If the Velvet Lounge has ever been more packed than it was last February when T-Model Ford played there . . . well, let’s hope they kept it a secret from the safety inspectors. Dozens of people were turned away, and those who got in were packed shoulder-to-shoulder trying to get a glimpse of the 90-year-old bluesman. That’s tough because he performs sitting down — he’s 90, of course he does. But as long as you could hear him churn out his rough-and-tumble Delta blues licks, that was good enough. If you missed him in February, he’s coming back to the U Street club with a drummer in tow. Expect him to turn the place into an old-school juke joint and jam well into the night.
If you work near Gallery Place, you probably think of Chinatown Coffee Co. as the hip little spot to get a fantastic cup of joe on the way to the office. Fair enough. But the place also puts the “bar” in “barista” with a tidy summer beer menu that includes Avery IPA, Bell’s Oberon, Lagunitas A Little Sumpin’ Sumpin’ and Anderson Valley Summer Solstice for $5 or less. Here’s your excuse to check the place out at happy hour: This Friday’s Summer Beer Fest features $2 cans of DC Brau, the local brew that’s taking the city by storm, and 25 percent off every other beer between 5 and 9 p.m. You really can’t afford to miss this, beer lovers.
The city that birthed Marvin Gaye and sent him into the world fetes him with an all-star tribute at the Warner Theatre — or rather the Sugar Shack — for one evening. Simply Marvin features Eric Roberson, Washington’s own Tamara Wellons and Levi Stephens and hip-hop violinist Miri Ben-Ari leading a tour through Gaye’s work with dance interpretation by Capitol Movement, Urban Artistry, DC Casineros and DB’s MVPs.
Saturday, July 23
The French Touch dance music of the mid-to-late 1990s created some major stars, including Daft Punk and Air. But Parisian DJ Etienne de Crecy , whose Super Discount compilations helped the scene garner international attention, sometimes seems to get lost in their wake. He shouldn’t. His new wave-tinged electro-house, full of gritty analogue keyboard riffs, bubbling bass and driving four-on-the-floor drums, is perfectly suited for the dance floor, and his straight forays into techno and electro are equally pleasing. On his first visit to D.C. years, de Crecy is joined by Ursula 1000, the Brooklyn-based DJ and producer whose eclectic combinations of vintage Latin funk, bouncy disco and retro grooves make for some of our favorites Eighteenth Street Lounge Records releases. Admission is free before 11 for everyone 21 and older, and $10 after that. Those under 21 can buy $10 tickets in advance, but not at the door.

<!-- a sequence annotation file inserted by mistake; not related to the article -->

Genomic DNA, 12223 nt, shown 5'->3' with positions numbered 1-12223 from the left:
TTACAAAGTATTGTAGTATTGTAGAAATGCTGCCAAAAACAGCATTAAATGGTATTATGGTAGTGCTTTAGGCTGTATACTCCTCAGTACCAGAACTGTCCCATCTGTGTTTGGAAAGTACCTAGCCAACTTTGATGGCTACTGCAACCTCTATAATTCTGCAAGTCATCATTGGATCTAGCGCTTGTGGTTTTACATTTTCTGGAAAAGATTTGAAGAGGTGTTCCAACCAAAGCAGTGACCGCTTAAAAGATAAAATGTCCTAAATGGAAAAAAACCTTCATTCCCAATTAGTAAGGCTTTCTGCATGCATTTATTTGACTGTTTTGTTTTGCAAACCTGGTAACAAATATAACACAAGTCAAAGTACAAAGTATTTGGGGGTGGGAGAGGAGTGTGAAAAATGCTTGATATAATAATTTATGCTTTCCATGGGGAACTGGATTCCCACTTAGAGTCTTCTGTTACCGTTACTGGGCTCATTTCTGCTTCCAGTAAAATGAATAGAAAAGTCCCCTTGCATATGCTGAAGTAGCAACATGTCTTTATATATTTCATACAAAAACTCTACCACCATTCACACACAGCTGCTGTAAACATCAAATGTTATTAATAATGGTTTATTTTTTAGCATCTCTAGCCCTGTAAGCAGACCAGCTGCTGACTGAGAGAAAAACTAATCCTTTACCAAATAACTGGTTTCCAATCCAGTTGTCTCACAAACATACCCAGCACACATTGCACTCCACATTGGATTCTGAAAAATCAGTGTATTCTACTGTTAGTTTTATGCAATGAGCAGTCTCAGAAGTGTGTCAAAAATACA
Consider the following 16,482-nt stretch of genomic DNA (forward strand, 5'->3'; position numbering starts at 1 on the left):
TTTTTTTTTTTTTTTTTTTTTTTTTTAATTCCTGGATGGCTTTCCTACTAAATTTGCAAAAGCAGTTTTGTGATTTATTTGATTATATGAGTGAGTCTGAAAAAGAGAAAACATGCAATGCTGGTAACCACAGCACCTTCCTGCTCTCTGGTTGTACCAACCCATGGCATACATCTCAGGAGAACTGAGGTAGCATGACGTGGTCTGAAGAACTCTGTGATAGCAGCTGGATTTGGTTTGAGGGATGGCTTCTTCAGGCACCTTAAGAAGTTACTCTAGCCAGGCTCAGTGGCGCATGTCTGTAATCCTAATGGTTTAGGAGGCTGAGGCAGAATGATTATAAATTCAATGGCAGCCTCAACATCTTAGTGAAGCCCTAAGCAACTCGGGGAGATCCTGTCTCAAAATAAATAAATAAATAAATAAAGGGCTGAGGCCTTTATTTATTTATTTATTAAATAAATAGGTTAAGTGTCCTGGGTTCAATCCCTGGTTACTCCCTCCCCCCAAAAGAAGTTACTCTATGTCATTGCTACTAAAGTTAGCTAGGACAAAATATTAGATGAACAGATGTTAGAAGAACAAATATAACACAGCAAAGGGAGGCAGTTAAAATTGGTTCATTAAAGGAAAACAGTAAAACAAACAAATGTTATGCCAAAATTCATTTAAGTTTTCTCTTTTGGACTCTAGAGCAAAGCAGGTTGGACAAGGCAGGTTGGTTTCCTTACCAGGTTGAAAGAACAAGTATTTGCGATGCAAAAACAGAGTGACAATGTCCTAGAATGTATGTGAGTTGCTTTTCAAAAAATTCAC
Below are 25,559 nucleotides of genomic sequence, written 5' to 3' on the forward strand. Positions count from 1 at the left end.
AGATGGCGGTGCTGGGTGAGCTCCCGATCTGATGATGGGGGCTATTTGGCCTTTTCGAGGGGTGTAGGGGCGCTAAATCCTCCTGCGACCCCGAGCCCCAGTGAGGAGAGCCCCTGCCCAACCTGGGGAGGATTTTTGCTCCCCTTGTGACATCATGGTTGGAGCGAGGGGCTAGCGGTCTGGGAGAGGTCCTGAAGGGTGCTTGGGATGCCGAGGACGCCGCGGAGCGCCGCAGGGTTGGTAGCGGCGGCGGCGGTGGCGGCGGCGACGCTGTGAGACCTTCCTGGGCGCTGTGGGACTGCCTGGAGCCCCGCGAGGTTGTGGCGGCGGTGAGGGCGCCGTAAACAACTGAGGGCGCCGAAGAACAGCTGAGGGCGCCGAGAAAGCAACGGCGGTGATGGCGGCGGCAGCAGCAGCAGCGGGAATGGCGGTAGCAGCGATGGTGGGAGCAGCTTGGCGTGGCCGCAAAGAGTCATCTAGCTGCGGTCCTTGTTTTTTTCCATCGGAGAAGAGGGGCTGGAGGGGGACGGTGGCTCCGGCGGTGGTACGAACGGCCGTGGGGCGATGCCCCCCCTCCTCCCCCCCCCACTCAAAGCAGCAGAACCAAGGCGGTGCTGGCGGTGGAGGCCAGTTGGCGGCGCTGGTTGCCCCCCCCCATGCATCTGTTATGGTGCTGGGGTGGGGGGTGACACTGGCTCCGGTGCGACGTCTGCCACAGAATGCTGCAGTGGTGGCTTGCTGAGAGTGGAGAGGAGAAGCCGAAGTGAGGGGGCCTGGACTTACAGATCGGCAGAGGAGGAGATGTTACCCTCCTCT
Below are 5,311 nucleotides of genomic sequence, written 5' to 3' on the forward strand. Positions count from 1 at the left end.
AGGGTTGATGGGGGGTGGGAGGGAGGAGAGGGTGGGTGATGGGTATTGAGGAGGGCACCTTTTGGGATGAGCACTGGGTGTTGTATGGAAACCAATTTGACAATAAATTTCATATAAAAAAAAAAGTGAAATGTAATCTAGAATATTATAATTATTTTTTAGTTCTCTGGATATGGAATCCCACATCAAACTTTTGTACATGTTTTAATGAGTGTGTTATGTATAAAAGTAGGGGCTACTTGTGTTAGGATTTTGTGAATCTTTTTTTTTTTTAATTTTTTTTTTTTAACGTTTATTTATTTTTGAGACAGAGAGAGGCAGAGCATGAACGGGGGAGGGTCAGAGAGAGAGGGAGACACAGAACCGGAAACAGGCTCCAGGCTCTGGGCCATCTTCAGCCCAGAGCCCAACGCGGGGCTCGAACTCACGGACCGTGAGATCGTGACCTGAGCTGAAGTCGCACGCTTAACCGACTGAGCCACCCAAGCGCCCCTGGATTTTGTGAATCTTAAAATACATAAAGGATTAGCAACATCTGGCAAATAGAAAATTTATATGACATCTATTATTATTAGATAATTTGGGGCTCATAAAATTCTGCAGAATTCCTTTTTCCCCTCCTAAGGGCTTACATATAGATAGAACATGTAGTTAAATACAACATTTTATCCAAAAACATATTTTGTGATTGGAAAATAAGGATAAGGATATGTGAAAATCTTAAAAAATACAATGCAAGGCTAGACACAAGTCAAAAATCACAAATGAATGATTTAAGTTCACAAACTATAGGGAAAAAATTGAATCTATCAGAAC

Is there a summer day that’s not a good time for a crab feast? Local nonprofit DC Sail, which organizes sailing lessons for underserved youth, is hosting Blue Crabs N Bluegrass at Phillips on the Southwest Waterfront to raise money for scholarships. The $80 crab feast, which runs from 5 to 8, includes all-you-can-eat crabs, sides, beer and wine. Meanwhile, on the deck, Human Country Jukebox will be playing the songs of Waylon Jennings, Hank Williams Jr., the Oak Ridge Boys, Garth Brooks and other country hitmakers from 6 to 10. Admission to the show is $10, and there will be a cash bar. Get more information and advance tickets from www.dcsail.org.
Monday, July 25
If you want to play the Former Bands Game, then Monday’s Fort Reno bill is tough to top. Q and Not U and Jawbox are two of D.C.’s most beloved groups of the past few decades, but there’s no need to rely on memories -- Title Tracks (ex-Q and Not U) and Office of Future Plans (ex-Jawbox) have plenty of original musical offerings that can proudly stand next to the classic material.
Tuesday, July 26
If you get to Iota on Tuesday and don’t see any instruments onstage, don’t worry - that’s how it’s supposed to be. The three women of Mountain Man simply use their voices to make memorable songs. Save for quiet, gently plucked acoustic guitar, the nectar-sweet harmonies of Molly Erin Sarle, Alexandra Sauser-Monnig and Amelia Randall Meath are all you’ll hear, and it’s almost certain to leave you entranced. The songwriting is basic, drawing influences from such old-time American genres as Appalachian folk, gospel and even barbershop, and helps give the songs a timeless quality.
Bake Sale is a band of young girls from Memphis who play delightfully imperfect tunes. Mostly, they are pretty, strummy slices of lo-fi pop. When a few slightly off-key harmonies sneak in there, it only manages to make them all the more charming. Fellow Tennesseans Paperhead and locals Moon Freckles also play at Comet Ping Pong.